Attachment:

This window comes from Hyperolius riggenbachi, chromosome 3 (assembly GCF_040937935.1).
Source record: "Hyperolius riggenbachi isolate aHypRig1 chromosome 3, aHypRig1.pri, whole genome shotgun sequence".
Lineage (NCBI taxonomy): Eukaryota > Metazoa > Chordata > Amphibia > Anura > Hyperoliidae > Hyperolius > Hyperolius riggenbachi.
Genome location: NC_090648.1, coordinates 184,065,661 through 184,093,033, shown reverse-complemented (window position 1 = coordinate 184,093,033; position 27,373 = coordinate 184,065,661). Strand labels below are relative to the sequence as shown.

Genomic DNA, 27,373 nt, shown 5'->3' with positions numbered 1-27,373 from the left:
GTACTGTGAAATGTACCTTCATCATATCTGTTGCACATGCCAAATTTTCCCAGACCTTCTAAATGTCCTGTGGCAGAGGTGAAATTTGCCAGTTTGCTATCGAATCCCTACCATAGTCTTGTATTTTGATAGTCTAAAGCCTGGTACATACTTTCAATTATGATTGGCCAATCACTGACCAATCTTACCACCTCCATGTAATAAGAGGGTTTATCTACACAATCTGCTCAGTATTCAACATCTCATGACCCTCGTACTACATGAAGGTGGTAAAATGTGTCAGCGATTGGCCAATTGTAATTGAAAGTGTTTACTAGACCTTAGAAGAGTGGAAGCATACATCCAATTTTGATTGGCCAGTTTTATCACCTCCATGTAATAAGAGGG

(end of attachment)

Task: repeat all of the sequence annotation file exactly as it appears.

This window comes from Hyperolius riggenbachi, chromosome 3 (assembly GCF_040937935.1).
Source record: "Hyperolius riggenbachi isolate aHypRig1 chromosome 3, aHypRig1.pri, whole genome shotgun sequence".
Lineage (NCBI taxonomy): Eukaryota > Metazoa > Chordata > Amphibia > Anura > Hyperoliidae > Hyperolius > Hyperolius riggenbachi.
Genome location: NC_090648.1, coordinates 184,065,661 through 184,093,033, shown reverse-complemented (window position 1 = coordinate 184,093,033; position 27,373 = coordinate 184,065,661). Strand labels below are relative to the sequence as shown.

Genomic DNA, 27,373 nt, shown 5'->3' with positions numbered 1-27,373 from the left:
GTACTGTGAAATGTACCTTCATCATATCTGTTGCACATGCCAAATTTTCCCAGACCTTCTAAATGTCCTGTGGCAGAGGTGAAATTTGCCAGTTTGCTATCGAATCCCTACCATAGTCTTGTATTTTGATAGTCTAAAGCCTGGTACATACTTTCAATTATGATTGGCCAATCACTGACCAATCTTACCACCTCCATGTAATAAGAGGGTTTATCTACACAATCTGCTCAGTATTCAACATCTCATGACCCTCGTACTACATGAAGGTGGTAAAATGTGTCAGCGATTGGCCAATTGTAATTGAAAGTGTTTACTAGACCTTAGAAGAGTGGAAGCATACATCCAATTTTGATTGGCCAGTTTTATCACCTCCATGTAATAAGAGGG